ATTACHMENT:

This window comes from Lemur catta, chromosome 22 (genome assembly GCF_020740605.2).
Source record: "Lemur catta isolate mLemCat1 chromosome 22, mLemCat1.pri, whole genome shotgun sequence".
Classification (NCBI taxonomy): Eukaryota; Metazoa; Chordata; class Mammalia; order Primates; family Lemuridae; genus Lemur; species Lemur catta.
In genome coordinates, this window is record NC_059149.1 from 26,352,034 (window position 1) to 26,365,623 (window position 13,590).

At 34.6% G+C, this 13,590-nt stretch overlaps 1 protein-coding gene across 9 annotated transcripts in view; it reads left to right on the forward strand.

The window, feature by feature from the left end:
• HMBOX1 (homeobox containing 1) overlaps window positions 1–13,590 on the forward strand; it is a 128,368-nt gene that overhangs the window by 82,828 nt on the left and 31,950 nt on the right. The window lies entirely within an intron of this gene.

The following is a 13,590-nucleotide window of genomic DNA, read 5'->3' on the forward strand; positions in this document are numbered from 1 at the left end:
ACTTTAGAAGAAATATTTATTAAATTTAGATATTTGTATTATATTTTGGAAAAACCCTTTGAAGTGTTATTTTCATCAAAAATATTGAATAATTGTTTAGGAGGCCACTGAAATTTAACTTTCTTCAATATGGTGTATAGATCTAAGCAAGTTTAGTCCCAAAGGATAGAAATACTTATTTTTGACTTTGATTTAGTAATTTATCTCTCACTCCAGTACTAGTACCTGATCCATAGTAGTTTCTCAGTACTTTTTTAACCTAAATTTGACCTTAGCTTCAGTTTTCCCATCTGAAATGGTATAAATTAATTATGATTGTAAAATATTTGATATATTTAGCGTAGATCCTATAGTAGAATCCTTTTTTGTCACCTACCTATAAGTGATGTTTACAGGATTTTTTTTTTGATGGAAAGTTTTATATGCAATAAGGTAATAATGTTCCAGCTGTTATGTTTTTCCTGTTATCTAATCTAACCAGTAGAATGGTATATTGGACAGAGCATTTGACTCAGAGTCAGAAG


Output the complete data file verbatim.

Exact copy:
This window comes from Lemur catta, chromosome 22 (genome assembly GCF_020740605.2).
Source record: "Lemur catta isolate mLemCat1 chromosome 22, mLemCat1.pri, whole genome shotgun sequence".
Classification (NCBI taxonomy): Eukaryota; Metazoa; Chordata; class Mammalia; order Primates; family Lemuridae; genus Lemur; species Lemur catta.
In genome coordinates, this window is record NC_059149.1 from 26,352,034 (window position 1) to 26,365,623 (window position 13,590).

At 34.6% G+C, this 13,590-nt stretch overlaps 1 protein-coding gene across 9 annotated transcripts in view; it reads left to right on the forward strand.

The window, feature by feature from the left end:
• HMBOX1 (homeobox containing 1) overlaps window positions 1–13,590 on the forward strand; it is a 128,368-nt gene that overhangs the window by 82,828 nt on the left and 31,950 nt on the right. The window lies entirely within an intron of this gene.

The following is a 13,590-nucleotide window of genomic DNA, read 5'->3' on the forward strand; positions in this document are numbered from 1 at the left end:
ACTTTAGAAGAAATATTTATTAAATTTAGATATTTGTATTATATTTTGGAAAAACCCTTTGAAGTGTTATTTTCATCAAAAATATTGAATAATTGTTTAGGAGGCCACTGAAATTTAACTTTCTTCAATATGGTGTATAGATCTAAGCAAGTTTAGTCCCAAAGGATAGAAATACTTATTTTTGACTTTGATTTAGTAATTTATCTCTCACTCCAGTACTAGTACCTGATCCATAGTAGTTTCTCAGTACTTTTTTAACCTAAATTTGACCTTAGCTTCAGTTTTCCCATCTGAAATGGTATAAATTAATTATGATTGTAAAATATTTGATATATTTAGCGTAGATCCTATAGTAGAATCCTTTTTTGTCACCTACCTATAAGTGATGTTTACAGGATTTTTTTTTTGATGGAAAGTTTTATATGCAATAAGGTAATAATGTTCCAGCTGTTATGTTTTTCCTGTTATCTAATCTAACCAGTAGAATGGTATATTGGACAGAGCATTTGACTCAGAGTCAGAAG